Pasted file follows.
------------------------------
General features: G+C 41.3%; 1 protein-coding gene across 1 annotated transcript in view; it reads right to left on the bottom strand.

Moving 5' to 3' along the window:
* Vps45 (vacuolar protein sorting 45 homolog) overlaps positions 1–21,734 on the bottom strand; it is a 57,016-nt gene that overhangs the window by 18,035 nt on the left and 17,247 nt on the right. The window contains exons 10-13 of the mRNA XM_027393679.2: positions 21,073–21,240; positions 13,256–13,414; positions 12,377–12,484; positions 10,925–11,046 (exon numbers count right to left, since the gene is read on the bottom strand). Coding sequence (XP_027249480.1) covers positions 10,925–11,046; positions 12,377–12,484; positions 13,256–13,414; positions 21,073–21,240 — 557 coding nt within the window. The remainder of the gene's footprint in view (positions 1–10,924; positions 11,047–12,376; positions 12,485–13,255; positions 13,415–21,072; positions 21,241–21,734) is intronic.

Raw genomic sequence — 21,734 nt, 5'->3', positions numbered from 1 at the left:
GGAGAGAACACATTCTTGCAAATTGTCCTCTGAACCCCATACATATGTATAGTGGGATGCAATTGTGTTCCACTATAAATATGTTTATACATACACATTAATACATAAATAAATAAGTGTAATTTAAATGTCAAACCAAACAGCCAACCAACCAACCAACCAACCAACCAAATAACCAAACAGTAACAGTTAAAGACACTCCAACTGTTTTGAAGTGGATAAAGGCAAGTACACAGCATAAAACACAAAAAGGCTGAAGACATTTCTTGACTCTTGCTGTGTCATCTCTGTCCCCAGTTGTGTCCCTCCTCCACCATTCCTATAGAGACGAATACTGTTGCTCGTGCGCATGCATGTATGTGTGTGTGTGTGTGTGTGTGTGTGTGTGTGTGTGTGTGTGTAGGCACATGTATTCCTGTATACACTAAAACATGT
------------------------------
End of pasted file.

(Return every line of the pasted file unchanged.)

General features: G+C 41.3%; 1 protein-coding gene across 1 annotated transcript in view; it reads right to left on the bottom strand.

Moving 5' to 3' along the window:
* Vps45 (vacuolar protein sorting 45 homolog) overlaps positions 1–21,734 on the bottom strand; it is a 57,016-nt gene that overhangs the window by 18,035 nt on the left and 17,247 nt on the right. The window contains exons 10-13 of the mRNA XM_027393679.2: positions 21,073–21,240; positions 13,256–13,414; positions 12,377–12,484; positions 10,925–11,046 (exon numbers count right to left, since the gene is read on the bottom strand). Coding sequence (XP_027249480.1) covers positions 10,925–11,046; positions 12,377–12,484; positions 13,256–13,414; positions 21,073–21,240 — 557 coding nt within the window. The remainder of the gene's footprint in view (positions 1–10,924; positions 11,047–12,376; positions 12,485–13,255; positions 13,415–21,072; positions 21,241–21,734) is intronic.

Raw genomic sequence — 21,734 nt, 5'->3', positions numbered from 1 at the left:
GGAGAGAACACATTCTTGCAAATTGTCCTCTGAACCCCATACATATGTATAGTGGGATGCAATTGTGTTCCACTATAAATATGTTTATACATACACATTAATACATAAATAAATAAGTGTAATTTAAATGTCAAACCAAACAGCCAACCAACCAACCAACCAACCAACCAAATAACCAAACAGTAACAGTTAAAGACACTCCAACTGTTTTGAAGTGGATAAAGGCAAGTACACAGCATAAAACACAAAAAGGCTGAAGACATTTCTTGACTCTTGCTGTGTCATCTCTGTCCCCAGTTGTGTCCCTCCTCCACCATTCCTATAGAGACGAATACTGTTGCTCGTGCGCATGCATGTATGTGTGTGTGTGTGTGTGTGTGTGTGTGTGTGTGTGTGTGTGTAGGCACATGTATTCCTGTATACACTAAAACATGT